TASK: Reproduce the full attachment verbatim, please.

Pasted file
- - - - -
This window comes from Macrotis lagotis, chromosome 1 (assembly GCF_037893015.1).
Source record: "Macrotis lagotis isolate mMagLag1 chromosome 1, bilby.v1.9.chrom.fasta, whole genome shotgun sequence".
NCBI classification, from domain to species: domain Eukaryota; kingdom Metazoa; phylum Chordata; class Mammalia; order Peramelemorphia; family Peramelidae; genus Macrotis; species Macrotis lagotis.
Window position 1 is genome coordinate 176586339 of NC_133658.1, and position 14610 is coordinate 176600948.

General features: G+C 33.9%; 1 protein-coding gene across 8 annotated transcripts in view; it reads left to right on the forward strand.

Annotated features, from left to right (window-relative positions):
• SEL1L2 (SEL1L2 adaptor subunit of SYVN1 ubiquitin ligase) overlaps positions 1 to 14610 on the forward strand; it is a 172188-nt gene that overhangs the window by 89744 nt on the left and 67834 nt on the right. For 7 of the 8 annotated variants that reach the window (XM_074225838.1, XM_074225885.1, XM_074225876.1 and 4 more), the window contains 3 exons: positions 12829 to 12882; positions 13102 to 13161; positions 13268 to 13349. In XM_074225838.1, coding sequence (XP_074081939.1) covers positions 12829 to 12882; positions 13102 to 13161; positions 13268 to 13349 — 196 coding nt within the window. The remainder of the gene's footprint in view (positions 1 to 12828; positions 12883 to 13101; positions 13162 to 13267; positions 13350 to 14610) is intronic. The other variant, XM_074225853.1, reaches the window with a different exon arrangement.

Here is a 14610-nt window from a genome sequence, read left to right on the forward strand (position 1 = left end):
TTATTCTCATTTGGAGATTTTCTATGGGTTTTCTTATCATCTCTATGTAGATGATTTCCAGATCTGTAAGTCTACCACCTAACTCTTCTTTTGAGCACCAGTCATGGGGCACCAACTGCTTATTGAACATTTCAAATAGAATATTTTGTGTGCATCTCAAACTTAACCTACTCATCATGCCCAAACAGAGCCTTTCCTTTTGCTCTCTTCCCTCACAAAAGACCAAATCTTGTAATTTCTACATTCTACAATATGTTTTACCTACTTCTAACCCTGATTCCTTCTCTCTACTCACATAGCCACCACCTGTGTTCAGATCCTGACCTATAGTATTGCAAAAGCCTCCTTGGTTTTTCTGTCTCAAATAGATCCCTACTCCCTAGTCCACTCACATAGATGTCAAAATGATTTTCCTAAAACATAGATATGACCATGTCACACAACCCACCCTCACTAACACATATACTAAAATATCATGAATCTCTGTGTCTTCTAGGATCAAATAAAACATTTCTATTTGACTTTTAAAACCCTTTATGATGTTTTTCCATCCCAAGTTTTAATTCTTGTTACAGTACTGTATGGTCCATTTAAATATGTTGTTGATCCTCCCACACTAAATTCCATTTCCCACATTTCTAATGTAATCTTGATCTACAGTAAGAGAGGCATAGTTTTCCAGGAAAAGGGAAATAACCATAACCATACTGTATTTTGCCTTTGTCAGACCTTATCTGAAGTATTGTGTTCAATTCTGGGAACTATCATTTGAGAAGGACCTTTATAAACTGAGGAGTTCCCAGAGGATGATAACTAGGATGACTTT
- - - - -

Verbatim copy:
This window comes from Macrotis lagotis, chromosome 1 (assembly GCF_037893015.1).
Source record: "Macrotis lagotis isolate mMagLag1 chromosome 1, bilby.v1.9.chrom.fasta, whole genome shotgun sequence".
NCBI classification, from domain to species: domain Eukaryota; kingdom Metazoa; phylum Chordata; class Mammalia; order Peramelemorphia; family Peramelidae; genus Macrotis; species Macrotis lagotis.
Window position 1 is genome coordinate 176586339 of NC_133658.1, and position 14610 is coordinate 176600948.

General features: G+C 33.9%; 1 protein-coding gene across 8 annotated transcripts in view; it reads left to right on the forward strand.

Annotated features, from left to right (window-relative positions):
• SEL1L2 (SEL1L2 adaptor subunit of SYVN1 ubiquitin ligase) overlaps positions 1 to 14610 on the forward strand; it is a 172188-nt gene that overhangs the window by 89744 nt on the left and 67834 nt on the right. For 7 of the 8 annotated variants that reach the window (XM_074225838.1, XM_074225885.1, XM_074225876.1 and 4 more), the window contains 3 exons: positions 12829 to 12882; positions 13102 to 13161; positions 13268 to 13349. In XM_074225838.1, coding sequence (XP_074081939.1) covers positions 12829 to 12882; positions 13102 to 13161; positions 13268 to 13349 — 196 coding nt within the window. The remainder of the gene's footprint in view (positions 1 to 12828; positions 12883 to 13101; positions 13162 to 13267; positions 13350 to 14610) is intronic. The other variant, XM_074225853.1, reaches the window with a different exon arrangement.

Here is a 14610-nt window from a genome sequence, read left to right on the forward strand (position 1 = left end):
TTATTCTCATTTGGAGATTTTCTATGGGTTTTCTTATCATCTCTATGTAGATGATTTCCAGATCTGTAAGTCTACCACCTAACTCTTCTTTTGAGCACCAGTCATGGGGCACCAACTGCTTATTGAACATTTCAAATAGAATATTTTGTGTGCATCTCAAACTTAACCTACTCATCATGCCCAAACAGAGCCTTTCCTTTTGCTCTCTTCCCTCACAAAAGACCAAATCTTGTAATTTCTACATTCTACAATATGTTTTACCTACTTCTAACCCTGATTCCTTCTCTCTACTCACATAGCCACCACCTGTGTTCAGATCCTGACCTATAGTATTGCAAAAGCCTCCTTGGTTTTTCTGTCTCAAATAGATCCCTACTCCCTAGTCCACTCACATAGATGTCAAAATGATTTTCCTAAAACATAGATATGACCATGTCACACAACCCACCCTCACTAACACATATACTAAAATATCATGAATCTCTGTGTCTTCTAGGATCAAATAAAACATTTCTATTTGACTTTTAAAACCCTTTATGATGTTTTTCCATCCCAAGTTTTAATTCTTGTTACAGTACTGTATGGTCCATTTAAATATGTTGTTGATCCTCCCACACTAAATTCCATTTCCCACATTTCTAATGTAATCTTGATCTACAGTAAGAGAGGCATAGTTTTCCAGGAAAAGGGAAATAACCATAACCATACTGTATTTTGCCTTTGTCAGACCTTATCTGAAGTATTGTGTTCAATTCTGGGAACTATCATTTGAGAAGGACCTTTATAAACTGAGGAGTTCCCAGAGGATGATAACTAGGATGACTTT